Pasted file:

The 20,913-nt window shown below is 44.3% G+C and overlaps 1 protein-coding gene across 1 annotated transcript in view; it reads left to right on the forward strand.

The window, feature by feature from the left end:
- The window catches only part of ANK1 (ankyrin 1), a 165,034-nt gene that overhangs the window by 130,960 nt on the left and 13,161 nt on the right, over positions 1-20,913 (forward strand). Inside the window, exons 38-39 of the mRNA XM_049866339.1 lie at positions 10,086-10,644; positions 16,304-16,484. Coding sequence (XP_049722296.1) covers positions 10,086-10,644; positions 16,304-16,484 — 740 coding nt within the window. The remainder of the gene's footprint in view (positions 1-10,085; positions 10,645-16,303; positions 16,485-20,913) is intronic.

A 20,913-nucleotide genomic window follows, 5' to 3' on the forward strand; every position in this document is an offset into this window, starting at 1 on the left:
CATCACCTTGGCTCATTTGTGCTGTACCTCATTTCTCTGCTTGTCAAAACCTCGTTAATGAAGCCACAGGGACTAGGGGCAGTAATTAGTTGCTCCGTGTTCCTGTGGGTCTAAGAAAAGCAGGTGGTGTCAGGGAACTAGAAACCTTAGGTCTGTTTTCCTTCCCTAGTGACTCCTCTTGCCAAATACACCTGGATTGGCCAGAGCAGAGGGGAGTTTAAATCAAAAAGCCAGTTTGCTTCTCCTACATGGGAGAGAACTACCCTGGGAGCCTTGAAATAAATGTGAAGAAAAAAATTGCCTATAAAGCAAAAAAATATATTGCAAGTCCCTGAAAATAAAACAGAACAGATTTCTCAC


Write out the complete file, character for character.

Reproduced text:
The 20,913-nt window shown below is 44.3% G+C and overlaps 1 protein-coding gene across 1 annotated transcript in view; it reads left to right on the forward strand.

The window, feature by feature from the left end:
- The window catches only part of ANK1 (ankyrin 1), a 165,034-nt gene that overhangs the window by 130,960 nt on the left and 13,161 nt on the right, over positions 1-20,913 (forward strand). Inside the window, exons 38-39 of the mRNA XM_049866339.1 lie at positions 10,086-10,644; positions 16,304-16,484. Coding sequence (XP_049722296.1) covers positions 10,086-10,644; positions 16,304-16,484 — 740 coding nt within the window. The remainder of the gene's footprint in view (positions 1-10,085; positions 10,645-16,303; positions 16,485-20,913) is intronic.

A 20,913-nucleotide genomic window follows, 5' to 3' on the forward strand; every position in this document is an offset into this window, starting at 1 on the left:
CATCACCTTGGCTCATTTGTGCTGTACCTCATTTCTCTGCTTGTCAAAACCTCGTTAATGAAGCCACAGGGACTAGGGGCAGTAATTAGTTGCTCCGTGTTCCTGTGGGTCTAAGAAAAGCAGGTGGTGTCAGGGAACTAGAAACCTTAGGTCTGTTTTCCTTCCCTAGTGACTCCTCTTGCCAAATACACCTGGATTGGCCAGAGCAGAGGGGAGTTTAAATCAAAAAGCCAGTTTGCTTCTCCTACATGGGAGAGAACTACCCTGGGAGCCTTGAAATAAATGTGAAGAAAAAAATTGCCTATAAAGCAAAAAAATATATTGCAAGTCCCTGAAAATAAAACAGAACAGATTTCTCAC